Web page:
GRANBURY, TX — Janel Morris has a reputation of going above and beyond for her physics students at Granbury High School. Physics is the study of interactions between matter and energy in the universe. The subject can be intimidating, but Janel does more than what is expected to help students achieve a higher level of understanding.
Janel was not always drawn to physics. Her husband, Justin, a physicist himself, helped her interest bloom more than her schoolteachers did. Now, Janel tries to pique her students’ interest in physics by teaching in fun, interesting ways. “I realize most students are not going to grow up and become physicists,” Janel said. “I try to help students make sense of it by measuring and calculating what they feel and experience.
“My mom and dad worked in the school system and instilled in me that school was very important,” Janel said. She was a technical writer, but craved face-to-face interaction. “I would write papers and send them off,” Janel explained. “I never saw anyone, so I never knew if it was useful or not.” Justin encouraged Janel to pursue teaching. She enjoys seeing her students’ faces light up when they understand concepts.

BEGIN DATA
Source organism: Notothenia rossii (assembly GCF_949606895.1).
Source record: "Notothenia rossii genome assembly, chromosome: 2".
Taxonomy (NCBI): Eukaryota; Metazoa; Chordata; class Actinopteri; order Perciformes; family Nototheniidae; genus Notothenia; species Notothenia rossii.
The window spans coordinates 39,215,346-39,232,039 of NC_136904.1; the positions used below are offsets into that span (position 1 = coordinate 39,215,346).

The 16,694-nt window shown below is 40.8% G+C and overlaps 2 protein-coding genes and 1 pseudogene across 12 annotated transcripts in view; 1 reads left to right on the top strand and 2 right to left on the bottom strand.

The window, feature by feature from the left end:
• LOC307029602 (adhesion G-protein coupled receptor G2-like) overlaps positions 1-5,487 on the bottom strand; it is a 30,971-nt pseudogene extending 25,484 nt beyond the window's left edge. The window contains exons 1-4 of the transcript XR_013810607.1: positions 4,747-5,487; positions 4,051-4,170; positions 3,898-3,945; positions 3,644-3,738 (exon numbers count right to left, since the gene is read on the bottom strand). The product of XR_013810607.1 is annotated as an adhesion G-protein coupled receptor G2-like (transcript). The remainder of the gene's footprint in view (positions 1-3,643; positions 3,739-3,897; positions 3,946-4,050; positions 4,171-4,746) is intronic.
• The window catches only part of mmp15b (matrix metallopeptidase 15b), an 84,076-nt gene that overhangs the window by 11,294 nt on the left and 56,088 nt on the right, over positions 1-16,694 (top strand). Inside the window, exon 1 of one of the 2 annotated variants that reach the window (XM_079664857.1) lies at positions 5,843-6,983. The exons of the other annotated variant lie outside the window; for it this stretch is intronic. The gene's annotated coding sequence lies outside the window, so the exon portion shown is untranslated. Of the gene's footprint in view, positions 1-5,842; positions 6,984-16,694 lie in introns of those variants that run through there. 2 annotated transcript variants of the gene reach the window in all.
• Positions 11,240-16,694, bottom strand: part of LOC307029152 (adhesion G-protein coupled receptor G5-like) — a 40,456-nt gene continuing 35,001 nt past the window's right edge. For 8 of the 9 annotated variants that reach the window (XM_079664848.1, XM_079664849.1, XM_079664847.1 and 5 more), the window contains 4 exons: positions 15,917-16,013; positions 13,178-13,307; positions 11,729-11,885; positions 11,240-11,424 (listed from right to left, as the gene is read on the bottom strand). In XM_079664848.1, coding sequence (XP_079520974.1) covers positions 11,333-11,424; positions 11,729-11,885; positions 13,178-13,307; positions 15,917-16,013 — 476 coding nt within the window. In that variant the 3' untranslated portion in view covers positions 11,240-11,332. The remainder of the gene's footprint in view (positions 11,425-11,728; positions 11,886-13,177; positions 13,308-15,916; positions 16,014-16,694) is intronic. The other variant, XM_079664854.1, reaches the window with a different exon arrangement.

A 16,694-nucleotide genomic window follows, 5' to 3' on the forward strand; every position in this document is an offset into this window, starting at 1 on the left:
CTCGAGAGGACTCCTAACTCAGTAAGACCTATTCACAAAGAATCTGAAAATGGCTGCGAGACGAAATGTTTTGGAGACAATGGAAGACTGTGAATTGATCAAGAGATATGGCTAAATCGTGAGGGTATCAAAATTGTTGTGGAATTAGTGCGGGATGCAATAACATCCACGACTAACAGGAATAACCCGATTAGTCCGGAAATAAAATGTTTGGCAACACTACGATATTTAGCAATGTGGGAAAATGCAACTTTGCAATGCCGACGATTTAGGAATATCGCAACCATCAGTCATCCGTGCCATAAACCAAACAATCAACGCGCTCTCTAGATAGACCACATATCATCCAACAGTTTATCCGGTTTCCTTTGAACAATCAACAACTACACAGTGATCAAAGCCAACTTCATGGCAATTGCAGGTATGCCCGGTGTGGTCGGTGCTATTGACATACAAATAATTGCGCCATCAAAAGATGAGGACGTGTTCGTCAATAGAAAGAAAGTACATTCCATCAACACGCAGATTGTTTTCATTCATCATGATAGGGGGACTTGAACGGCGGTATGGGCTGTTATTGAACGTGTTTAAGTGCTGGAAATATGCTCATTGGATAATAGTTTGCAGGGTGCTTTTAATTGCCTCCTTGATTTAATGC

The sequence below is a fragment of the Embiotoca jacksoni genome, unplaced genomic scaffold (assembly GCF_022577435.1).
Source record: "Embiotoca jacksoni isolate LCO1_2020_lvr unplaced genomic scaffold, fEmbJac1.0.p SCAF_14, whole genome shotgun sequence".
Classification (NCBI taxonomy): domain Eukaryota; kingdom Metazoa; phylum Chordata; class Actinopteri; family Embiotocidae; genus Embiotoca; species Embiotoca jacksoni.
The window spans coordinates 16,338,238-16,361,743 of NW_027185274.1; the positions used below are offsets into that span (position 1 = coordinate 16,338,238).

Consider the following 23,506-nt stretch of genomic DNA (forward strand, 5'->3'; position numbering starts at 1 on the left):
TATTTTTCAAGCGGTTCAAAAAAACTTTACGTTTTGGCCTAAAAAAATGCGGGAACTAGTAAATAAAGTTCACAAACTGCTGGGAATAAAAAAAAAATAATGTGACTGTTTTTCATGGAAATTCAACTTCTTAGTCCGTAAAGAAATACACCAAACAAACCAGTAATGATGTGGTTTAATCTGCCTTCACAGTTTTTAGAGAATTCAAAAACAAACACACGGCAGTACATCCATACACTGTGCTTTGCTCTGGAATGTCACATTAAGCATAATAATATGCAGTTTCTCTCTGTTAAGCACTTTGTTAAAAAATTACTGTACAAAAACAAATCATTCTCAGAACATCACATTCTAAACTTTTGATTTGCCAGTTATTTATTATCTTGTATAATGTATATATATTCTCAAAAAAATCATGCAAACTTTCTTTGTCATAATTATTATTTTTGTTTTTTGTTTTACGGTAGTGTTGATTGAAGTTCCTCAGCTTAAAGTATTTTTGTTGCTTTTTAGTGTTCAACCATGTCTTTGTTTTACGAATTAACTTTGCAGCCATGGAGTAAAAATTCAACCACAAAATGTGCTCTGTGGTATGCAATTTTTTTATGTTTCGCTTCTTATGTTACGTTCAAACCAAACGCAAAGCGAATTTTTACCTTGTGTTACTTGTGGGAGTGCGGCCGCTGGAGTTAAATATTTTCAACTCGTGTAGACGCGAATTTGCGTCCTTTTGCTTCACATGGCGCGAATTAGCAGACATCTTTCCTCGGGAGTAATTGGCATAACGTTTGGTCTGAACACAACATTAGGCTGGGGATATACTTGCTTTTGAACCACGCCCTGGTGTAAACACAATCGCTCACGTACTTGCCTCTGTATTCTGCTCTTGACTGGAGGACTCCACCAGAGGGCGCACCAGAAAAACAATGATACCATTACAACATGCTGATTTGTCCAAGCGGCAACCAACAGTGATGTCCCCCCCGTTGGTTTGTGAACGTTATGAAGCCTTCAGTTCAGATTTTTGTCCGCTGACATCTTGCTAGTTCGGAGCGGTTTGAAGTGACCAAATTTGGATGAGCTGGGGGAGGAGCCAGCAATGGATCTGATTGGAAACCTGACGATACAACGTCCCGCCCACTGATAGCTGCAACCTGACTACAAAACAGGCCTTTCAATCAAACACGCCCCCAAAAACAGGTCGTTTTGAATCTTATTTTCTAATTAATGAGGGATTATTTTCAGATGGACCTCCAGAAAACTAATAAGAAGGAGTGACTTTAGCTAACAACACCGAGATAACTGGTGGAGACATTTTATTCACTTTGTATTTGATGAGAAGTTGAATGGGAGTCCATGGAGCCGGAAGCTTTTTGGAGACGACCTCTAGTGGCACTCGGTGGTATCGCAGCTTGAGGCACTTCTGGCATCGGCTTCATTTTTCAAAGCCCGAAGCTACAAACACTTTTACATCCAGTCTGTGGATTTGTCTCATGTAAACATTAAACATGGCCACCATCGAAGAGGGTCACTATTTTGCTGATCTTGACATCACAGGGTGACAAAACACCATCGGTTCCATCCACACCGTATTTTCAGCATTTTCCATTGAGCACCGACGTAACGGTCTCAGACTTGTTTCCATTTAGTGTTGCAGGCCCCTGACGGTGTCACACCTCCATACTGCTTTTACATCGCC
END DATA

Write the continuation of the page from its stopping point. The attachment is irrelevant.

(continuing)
Janel works hard to hold the students’ interest and relate to them. “I teach them three things: Physics is not as hard as they think. Physics is interesting, and they are smart enough to learn it,” She said. “Students will meet your expectations, so I set them high.” In her first year at Granbury, Janel’s students achieved the highest test scores in the school’s history. Janel sets high standards for herself, as well. She is one of the only teachers in Texas certified to teach all four core classes: English, math, social studies and science. For Janel, however, physics is the perfect subject. “My husband made physics interesting. Now, we spend our time at home watching Mr. Wizard’s World DVDs and debating Bernoulli and Torricelli’s contributions to fluid mechanics,” Janel said. “We are physics nerds.”